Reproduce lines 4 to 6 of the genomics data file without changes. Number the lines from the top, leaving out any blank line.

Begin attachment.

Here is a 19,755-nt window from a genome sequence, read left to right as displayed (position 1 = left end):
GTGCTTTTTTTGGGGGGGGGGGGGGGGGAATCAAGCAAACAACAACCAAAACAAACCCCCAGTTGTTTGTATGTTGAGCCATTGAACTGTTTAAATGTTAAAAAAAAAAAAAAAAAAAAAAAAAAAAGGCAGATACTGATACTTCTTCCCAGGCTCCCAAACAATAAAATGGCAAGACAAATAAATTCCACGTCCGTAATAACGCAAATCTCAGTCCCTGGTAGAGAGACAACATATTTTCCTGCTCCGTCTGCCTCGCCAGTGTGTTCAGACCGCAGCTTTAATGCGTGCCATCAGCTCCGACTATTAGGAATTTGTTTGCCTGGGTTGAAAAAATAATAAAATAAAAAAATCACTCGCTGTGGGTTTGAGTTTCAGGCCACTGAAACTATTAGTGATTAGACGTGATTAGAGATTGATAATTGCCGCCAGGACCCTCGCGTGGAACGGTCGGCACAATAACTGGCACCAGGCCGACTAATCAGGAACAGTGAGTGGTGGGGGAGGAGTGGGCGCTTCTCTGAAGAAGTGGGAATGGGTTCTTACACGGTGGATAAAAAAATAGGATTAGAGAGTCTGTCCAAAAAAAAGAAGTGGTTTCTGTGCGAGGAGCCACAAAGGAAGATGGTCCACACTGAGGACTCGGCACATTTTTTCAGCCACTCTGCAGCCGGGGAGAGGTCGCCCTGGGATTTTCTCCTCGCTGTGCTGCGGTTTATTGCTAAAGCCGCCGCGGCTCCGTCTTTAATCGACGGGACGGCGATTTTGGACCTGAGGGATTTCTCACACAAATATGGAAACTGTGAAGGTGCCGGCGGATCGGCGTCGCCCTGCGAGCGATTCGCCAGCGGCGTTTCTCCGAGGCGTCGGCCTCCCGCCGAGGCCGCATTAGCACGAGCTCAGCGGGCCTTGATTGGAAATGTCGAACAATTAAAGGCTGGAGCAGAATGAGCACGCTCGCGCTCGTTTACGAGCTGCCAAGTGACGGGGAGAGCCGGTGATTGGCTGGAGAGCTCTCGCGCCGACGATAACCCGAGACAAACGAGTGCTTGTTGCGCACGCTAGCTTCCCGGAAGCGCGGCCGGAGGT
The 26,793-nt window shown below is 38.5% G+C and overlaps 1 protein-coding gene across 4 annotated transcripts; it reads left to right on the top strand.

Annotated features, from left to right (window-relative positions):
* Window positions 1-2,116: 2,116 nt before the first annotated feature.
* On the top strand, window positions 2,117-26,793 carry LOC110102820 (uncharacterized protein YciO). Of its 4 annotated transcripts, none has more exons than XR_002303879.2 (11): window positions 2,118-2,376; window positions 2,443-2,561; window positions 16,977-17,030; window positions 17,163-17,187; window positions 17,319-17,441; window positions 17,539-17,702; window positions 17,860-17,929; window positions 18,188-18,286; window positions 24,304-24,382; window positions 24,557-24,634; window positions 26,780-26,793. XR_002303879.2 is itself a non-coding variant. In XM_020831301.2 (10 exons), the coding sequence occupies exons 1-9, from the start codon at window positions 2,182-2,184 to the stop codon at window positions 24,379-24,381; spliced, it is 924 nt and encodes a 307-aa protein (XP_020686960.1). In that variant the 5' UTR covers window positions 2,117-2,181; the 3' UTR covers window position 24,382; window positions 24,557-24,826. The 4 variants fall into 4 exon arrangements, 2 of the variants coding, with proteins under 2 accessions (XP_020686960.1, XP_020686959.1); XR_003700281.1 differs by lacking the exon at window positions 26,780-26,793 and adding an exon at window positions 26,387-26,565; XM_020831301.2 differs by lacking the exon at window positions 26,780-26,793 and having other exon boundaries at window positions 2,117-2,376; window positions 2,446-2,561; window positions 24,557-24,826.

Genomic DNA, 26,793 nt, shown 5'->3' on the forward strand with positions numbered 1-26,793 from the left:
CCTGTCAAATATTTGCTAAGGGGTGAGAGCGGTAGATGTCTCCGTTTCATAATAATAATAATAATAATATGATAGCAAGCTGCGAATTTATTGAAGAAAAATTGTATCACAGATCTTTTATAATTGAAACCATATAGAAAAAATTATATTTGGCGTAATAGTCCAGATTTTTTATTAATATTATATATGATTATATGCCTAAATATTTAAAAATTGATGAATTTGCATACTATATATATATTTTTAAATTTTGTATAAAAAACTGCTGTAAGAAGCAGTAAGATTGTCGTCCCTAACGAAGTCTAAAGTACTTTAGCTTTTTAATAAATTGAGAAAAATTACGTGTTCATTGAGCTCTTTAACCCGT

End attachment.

Annotated features, from left to right (window-relative positions):
* Window positions 1-2,116: 2,116 nt before the first annotated feature.
* On the top strand, window positions 2,117-26,793 carry LOC110102820 (uncharacterized protein YciO). Of its 4 annotated transcripts, none has more exons than XR_002303879.2 (11): window positions 2,118-2,376; window positions 2,443-2,561; window positions 16,977-17,030; window positions 17,163-17,187; window positions 17,319-17,441; window positions 17,539-17,702; window positions 17,860-17,929; window positions 18,188-18,286; window positions 24,304-24,382; window positions 24,557-24,634; window positions 26,780-26,793. XR_002303879.2 is itself a non-coding variant. In XM_020831301.2 (10 exons), the coding sequence occupies exons 1-9, from the start codon at window positions 2,182-2,184 to the stop codon at window positions 24,379-24,381; spliced, it is 924 nt and encodes a 307-aa protein (XP_020686960.1). In that variant the 5' UTR covers window positions 2,117-2,181; the 3' UTR covers window position 24,382; window positions 24,557-24,826. The 4 variants fall into 4 exon arrangements, 2 of the variants coding, with proteins under 2 accessions (XP_020686960.1, XP_020686959.1); XR_003700281.1 differs by lacking the exon at window positions 26,780-26,793 and adding an exon at window positions 26,387-26,565; XM_020831301.2 differs by lacking the exon at window positions 26,780-26,793 and having other exon boundaries at window positions 2,117-2,376; window positions 2,446-2,561; window positions 24,557-24,826.